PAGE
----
Waterpark: The Perfect Summer Outing
Are you a thrill seeker? Or, are you more into relaxed leisure? Whatever your preference, a waterpark is a fun outing perfect for all the family. But, how did these parks come to be? In today’s blog, we’ll talk about the history of this summer destination. Plus, discuss what you can get out to while you keep cool.
The History of the Waterpark
A waterpark is an amusement ark which feature water play areas. It started to gain popularity since their introduction in the late 1940s and early 1950s. In fact, the United States has the largest and most concentrated park markets. With over 1000 established destinations, dozens of new parks are added to the list every year.
There are two categories of waterpark:
- Indoor vs. Outdoor
- Spa vs. Amusement
Indoor parks allow for year-long use and don’t need to close due to rainy-weather. Conversely, outdoor parks make the most of the warm season and can often be bigger in size. This allows for taller water slides.
Spa-like parks often don’t have “thrill” rides. Instead, focusing on saunas, steam rooms, “adventure showers” and relaxation-orientated water play areas. Often, these are indoor destinations.
The First Waterpark
Although individual water slides and wet ride open in 1940s, the first waterpark only opened in the 1960s. Originally named Lake Dolores, it found its home in Newberry Spring, California. Businessman Bob Byers built the park for his extended family. It centres around Lake Dolores: a 273-acre man-made lake fed by underground springs.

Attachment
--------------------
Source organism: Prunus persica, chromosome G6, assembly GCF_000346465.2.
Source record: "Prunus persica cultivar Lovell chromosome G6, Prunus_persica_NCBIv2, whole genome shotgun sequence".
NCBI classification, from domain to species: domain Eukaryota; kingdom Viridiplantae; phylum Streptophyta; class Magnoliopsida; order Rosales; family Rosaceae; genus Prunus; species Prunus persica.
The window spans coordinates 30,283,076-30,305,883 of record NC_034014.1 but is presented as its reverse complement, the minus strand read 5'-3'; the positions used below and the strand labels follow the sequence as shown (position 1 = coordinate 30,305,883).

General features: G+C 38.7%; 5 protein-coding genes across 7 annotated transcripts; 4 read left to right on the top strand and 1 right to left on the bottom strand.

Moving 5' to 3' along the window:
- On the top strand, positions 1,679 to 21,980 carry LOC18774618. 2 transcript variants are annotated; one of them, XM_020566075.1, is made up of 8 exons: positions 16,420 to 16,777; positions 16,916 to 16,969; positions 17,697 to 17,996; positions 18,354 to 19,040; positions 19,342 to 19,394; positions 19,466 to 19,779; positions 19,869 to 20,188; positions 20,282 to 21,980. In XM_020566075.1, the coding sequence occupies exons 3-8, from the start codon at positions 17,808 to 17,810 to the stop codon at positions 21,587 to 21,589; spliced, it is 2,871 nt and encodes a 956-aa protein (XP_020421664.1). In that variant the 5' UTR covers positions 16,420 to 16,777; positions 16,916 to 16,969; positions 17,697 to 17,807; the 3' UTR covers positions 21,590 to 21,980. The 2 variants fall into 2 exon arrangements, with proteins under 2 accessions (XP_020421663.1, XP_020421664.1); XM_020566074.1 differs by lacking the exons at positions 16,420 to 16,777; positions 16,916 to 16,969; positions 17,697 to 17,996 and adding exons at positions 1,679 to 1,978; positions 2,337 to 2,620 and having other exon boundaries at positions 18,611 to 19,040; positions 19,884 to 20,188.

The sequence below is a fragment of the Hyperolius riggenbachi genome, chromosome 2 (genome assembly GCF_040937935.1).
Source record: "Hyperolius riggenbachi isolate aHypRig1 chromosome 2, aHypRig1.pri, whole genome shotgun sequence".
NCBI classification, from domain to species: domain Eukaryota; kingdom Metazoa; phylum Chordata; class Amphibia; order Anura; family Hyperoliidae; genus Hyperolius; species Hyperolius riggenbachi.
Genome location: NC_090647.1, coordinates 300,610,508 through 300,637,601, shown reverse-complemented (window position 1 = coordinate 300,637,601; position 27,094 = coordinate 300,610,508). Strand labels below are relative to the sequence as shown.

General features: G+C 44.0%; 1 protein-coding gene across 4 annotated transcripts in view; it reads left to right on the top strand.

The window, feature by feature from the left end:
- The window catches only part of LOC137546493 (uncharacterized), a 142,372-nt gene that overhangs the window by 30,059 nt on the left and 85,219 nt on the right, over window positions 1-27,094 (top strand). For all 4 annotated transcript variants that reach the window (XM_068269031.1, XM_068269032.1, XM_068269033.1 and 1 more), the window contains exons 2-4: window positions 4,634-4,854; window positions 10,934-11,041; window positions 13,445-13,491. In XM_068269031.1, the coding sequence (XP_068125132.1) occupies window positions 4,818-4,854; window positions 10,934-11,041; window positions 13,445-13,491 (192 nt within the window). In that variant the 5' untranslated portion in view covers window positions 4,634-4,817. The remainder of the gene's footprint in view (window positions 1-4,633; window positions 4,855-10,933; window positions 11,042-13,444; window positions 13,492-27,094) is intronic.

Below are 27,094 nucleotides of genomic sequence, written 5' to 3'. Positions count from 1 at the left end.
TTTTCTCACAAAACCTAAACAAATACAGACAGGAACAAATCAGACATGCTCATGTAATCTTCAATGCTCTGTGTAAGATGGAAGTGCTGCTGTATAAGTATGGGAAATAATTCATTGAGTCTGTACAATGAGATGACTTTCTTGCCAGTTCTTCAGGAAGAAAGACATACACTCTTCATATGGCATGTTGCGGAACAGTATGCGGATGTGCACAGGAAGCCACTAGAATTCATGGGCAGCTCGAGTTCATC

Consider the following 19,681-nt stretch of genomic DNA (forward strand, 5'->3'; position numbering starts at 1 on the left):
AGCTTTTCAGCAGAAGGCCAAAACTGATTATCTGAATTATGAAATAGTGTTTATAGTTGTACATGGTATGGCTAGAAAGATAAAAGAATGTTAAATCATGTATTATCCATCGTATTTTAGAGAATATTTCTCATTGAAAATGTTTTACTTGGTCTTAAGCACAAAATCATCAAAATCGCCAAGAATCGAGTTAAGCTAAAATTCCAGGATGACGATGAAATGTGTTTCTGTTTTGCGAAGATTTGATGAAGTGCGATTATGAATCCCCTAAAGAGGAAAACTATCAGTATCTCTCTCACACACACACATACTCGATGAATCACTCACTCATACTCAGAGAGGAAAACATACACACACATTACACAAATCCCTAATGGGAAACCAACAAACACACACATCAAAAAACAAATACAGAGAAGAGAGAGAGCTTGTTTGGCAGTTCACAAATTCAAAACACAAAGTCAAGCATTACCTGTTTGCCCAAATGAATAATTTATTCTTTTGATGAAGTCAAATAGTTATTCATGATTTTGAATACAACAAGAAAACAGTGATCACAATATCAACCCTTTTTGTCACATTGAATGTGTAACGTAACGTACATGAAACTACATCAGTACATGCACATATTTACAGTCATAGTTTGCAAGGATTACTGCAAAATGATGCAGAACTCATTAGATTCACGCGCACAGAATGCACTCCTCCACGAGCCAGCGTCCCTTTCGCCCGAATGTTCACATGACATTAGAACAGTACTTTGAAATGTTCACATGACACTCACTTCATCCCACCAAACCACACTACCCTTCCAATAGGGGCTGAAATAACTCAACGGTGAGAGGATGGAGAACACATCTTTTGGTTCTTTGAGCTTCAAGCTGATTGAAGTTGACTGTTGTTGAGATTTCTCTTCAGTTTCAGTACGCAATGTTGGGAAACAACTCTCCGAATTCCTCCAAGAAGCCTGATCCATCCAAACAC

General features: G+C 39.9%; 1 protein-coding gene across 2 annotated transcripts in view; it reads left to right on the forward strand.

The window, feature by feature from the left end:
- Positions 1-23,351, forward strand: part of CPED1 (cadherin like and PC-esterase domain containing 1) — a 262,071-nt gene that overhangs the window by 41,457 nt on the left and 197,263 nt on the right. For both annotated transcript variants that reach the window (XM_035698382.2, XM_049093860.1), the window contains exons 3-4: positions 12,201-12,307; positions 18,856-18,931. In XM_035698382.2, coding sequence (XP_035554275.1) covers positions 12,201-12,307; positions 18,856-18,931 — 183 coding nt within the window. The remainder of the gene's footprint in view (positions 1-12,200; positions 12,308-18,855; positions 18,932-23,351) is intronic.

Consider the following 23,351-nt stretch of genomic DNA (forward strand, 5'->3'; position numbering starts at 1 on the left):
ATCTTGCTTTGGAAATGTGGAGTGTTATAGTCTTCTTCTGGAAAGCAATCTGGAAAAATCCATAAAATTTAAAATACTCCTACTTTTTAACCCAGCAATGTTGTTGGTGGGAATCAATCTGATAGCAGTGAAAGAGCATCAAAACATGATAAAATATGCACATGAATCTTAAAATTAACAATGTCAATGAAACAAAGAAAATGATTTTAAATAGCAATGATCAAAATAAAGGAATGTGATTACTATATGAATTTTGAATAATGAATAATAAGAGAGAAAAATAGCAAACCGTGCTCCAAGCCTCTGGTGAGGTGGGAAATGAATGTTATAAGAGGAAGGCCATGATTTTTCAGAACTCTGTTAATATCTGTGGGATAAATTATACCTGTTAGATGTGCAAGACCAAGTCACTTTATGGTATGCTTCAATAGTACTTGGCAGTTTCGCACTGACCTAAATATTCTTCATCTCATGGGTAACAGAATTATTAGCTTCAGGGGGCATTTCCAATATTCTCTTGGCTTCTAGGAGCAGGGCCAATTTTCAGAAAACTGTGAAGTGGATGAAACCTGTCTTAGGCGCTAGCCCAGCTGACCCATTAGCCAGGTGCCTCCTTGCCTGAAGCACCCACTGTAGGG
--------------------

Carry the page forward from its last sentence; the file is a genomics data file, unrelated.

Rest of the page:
In May 1962, a basic campground adjacent to the lake opened to the public. Eventually, over the years, more and more rides and attractions were added.
The park featured:
- 8 identical 150-foot 60-degree-angle sides. Riders rode down this man-made hill of small plastic “floaties”.
- 2 V-shaped water slides also 150-long, but ridden standing up. Sliders would shoot out the end like a human cannonball.
- A “Zip-cord” Ride where riders hung on from a hand-held device like zip line. When the line came to a stop it would thrust the hanging rider forward into the lagoon.
- 3 high diving boards.
- 3 trapeze-like swings.
- “Big Bopper”: a fast long group raft ride.
- A “Lazy River”.
The park saw its peak attendance between the early 1970s and mid-1980s. Despite attempts to revive interest, it stands abandoned since 2004.
What to Do
Interested in attending a waterpark? Check out some of what you can get up to!
- Swimming Pools. Varying in size and depth, there are swimming activities for all ages and abilities.
- Wave Pools. A swimming pool with artificially generated waves, similar to being in the ocean. Some wave pools offer surfing or bodyboarding environments.
- Water slides. These can differ in type such as: body, inline, aqua loop, family-rafting, funnel, multi-lane racer, water coaster, and drop slide.
- Splash Pads. Water is sprayed upwards. There is little to no standing water therefore eliminating the need for a lifeguard or other supervision.
- Water Playgrounds. Like splash pads except there is a shallow body of water.
- Lazy Rivers. A shallow pool that flows similarly to a river. The slow current allows guests in rafts to drift gentle across the circuit. Often these rivers follow along the perimeter of the waterpark.